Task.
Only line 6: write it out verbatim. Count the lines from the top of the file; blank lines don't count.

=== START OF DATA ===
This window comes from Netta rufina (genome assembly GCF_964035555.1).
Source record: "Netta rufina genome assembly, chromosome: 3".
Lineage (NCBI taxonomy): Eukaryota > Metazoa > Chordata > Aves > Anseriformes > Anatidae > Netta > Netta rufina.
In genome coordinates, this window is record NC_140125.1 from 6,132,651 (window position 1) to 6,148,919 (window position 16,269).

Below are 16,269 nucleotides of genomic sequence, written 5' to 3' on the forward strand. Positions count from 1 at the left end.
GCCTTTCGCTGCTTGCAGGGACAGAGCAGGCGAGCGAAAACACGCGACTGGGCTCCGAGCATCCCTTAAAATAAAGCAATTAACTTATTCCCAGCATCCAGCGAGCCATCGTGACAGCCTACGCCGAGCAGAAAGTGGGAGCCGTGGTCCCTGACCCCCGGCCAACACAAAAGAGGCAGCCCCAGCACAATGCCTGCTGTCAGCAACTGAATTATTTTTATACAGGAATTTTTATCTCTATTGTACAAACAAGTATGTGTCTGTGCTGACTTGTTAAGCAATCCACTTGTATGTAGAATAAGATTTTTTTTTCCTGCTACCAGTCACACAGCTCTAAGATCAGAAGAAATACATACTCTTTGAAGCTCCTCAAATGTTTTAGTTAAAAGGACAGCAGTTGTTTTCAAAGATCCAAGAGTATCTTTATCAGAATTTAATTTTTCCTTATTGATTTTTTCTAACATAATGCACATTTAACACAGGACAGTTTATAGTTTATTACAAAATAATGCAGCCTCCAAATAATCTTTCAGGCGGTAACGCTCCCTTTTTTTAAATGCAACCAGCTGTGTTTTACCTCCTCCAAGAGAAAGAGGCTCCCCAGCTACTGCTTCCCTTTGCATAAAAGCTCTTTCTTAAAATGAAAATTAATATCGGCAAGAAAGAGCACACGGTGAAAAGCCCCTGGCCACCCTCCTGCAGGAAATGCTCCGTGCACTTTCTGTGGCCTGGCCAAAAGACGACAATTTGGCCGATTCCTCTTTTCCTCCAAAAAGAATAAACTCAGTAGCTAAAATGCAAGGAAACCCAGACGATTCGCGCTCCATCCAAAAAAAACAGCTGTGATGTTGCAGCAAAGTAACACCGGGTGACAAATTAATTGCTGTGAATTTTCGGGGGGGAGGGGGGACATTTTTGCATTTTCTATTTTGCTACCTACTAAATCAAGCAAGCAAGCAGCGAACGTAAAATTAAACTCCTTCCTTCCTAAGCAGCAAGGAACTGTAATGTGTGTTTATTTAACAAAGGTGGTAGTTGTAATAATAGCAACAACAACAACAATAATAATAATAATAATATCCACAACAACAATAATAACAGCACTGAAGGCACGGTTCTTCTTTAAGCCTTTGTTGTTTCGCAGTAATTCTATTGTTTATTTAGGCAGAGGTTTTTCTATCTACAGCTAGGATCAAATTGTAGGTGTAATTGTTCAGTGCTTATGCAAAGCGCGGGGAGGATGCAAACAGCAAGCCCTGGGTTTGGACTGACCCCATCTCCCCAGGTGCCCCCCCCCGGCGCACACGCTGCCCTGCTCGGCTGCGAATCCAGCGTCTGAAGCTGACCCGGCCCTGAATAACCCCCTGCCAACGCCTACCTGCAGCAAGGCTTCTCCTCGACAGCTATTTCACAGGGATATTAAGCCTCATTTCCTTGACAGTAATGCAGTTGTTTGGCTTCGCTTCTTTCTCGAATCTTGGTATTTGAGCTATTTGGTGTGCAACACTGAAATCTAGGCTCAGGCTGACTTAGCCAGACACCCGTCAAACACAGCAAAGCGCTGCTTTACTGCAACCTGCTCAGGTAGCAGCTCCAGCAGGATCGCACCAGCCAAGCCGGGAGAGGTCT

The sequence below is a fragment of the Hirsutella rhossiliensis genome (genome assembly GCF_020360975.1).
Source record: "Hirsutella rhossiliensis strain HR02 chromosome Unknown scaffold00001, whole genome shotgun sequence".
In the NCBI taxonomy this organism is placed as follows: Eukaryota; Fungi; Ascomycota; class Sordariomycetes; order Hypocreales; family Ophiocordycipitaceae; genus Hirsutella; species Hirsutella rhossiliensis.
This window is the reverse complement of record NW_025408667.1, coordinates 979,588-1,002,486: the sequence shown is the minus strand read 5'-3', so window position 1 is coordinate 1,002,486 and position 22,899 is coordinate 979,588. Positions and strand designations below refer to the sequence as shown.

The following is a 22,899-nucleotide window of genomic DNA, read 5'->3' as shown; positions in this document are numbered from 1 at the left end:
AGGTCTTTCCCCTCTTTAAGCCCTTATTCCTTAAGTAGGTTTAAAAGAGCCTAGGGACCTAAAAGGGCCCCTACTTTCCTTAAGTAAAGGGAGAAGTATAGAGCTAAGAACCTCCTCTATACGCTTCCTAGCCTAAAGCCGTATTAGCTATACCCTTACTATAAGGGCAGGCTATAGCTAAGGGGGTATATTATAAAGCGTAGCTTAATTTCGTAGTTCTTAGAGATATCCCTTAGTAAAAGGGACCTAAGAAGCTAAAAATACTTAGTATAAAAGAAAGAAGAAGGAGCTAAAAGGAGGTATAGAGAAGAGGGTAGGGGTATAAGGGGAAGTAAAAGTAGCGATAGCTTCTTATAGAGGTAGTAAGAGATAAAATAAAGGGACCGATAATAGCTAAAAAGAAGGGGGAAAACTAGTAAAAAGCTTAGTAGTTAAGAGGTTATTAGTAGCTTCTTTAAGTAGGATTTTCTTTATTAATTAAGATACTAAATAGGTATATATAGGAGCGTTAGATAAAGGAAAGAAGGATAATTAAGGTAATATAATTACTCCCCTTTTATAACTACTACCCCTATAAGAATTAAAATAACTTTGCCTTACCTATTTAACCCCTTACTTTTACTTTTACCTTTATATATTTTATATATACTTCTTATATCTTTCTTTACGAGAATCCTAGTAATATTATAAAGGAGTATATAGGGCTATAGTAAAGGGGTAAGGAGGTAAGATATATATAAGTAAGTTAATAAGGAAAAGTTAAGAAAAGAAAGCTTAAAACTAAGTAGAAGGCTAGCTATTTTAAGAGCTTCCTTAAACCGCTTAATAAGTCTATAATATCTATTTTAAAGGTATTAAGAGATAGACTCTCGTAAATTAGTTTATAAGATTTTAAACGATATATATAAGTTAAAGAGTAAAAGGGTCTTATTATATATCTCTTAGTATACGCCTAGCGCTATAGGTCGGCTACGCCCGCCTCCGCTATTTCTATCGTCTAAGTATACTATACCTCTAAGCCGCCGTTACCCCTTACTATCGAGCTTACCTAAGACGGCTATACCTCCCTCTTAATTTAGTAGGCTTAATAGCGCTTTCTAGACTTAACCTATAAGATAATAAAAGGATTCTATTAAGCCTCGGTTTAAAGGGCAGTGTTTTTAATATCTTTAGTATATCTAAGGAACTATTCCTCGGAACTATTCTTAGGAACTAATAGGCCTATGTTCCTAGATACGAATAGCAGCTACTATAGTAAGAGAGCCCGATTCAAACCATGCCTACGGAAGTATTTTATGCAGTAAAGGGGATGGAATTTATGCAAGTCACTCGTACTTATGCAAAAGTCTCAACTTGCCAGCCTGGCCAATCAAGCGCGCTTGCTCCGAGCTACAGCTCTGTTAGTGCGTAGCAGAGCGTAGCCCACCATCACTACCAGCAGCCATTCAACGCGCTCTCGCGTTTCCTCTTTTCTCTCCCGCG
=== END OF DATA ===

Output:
GCCTTTCGCTGCTTGCAGGGACAGAGCAGGCGAGCGAAAACACGCGACTGGGCTCCGAGCATCCCTTAAAATAAAGCAATTAACTTATTCCCAGCATCCAGCGAGCCATCGTGACAGCCTACGCCGAGCAGAAAGTGGGAGCCGTGGTCCCTGACCCCCGGCCAACACAAAAGAGGCAGCCCCAGCACAATGCCTGCTGTCAGCAACTGAATTATTTTTATACAGGAATTTTTATCTCTATTGTACAAACAAGTATGTGTCTGTGCTGACTTGTTAAGCAATCCACTTGTATGTAGAATAAGATTTTTTTTTCCTGCTACCAGTCACACAGCTCTAAGATCAGAAGAAATACATACTCTTTGAAGCTCCTCAAATGTTTTAGTTAAAAGGACAGCAGTTGTTTTCAAAGATCCAAGAGTATCTTTATCAGAATTTAATTTTTCCTTATTGATTTTTTCTAACATAATGCACATTTAACACAGGACAGTTTATAGTTTATTACAAAATAATGCAGCCTCCAAATAATCTTTCAGGCGGTAACGCTCCCTTTTTTTAAATGCAACCAGCTGTGTTTTACCTCCTCCAAGAGAAAGAGGCTCCCCAGCTACTGCTTCCCTTTGCATAAAAGCTCTTTCTTAAAATGAAAATTAATATCGGCAAGAAAGAGCACACGGTGAAAAGCCCCTGGCCACCCTCCTGCAGGAAATGCTCCGTGCACTTTCTGTGGCCTGGCCAAAAGACGACAATTTGGCCGATTCCTCTTTTCCTCCAAAAAGAATAAACTCAGTAGCTAAAATGCAAGGAAACCCAGACGATTCGCGCTCCATCCAAAAAAAACAGCTGTGATGTTGCAGCAAAGTAACACCGGGTGACAAATTAATTGCTGTGAATTTTCGGGGGGGAGGGGGGACATTTTTGCATTTTCTATTTTGCTACCTACTAAATCAAGCAAGCAAGCAGCGAACGTAAAATTAAACTCCTTCCTTCCTAAGCAGCAAGGAACTGTAATGTGTGTTTATTTAACAAAGGTGGTAGTTGTAATAATAGCAACAACAACAACAATAATAATAATAATAATATCCACAACAACAATAATAACAGCACTGAAGGCACGGTTCTTCTTTAAGCCTTTGTTGTTTCGCAGTAATTCTATTGTTTATTTAGGCAGAGGTTTTTCTATCTACAGCTAGGATCAAATTGTAGGTGTAATTGTTCAGTGCTTATGCAAAGCGCGGGGAGGATGCAAACAGCAAGCCCTGGGTTTGGACTGACCCCATCTCCCCAGGTGCCCCCCCCCGGCGCACACGCTGCCCTGCTCGGCTGCGAATCCAGCGTCTGAAGCTGACCCGGCCCTGAATAACCCCCTGCCAACGCCTACCTGCAGCAAGGCTTCTCCTCGACAGCTATTTCACAGGGATATTAAGCCTCATTTCCTTGACAGTAATGCAGTTGTTTGGCTTCGCTTCTTTCTCGAATCTTGGTATTTGAGCTATTTGGTGTGCAACACTGAAATCTAGGCTCAGGCTGACTTAGCCAGACACCCGTCAAACACAGCAAAGCGCTGCTTTACTGCAACCTGCTCAGGTAGCAGCTCCAGCAGGATCGCACCAGCCAAGCCGGGAGAGGTCT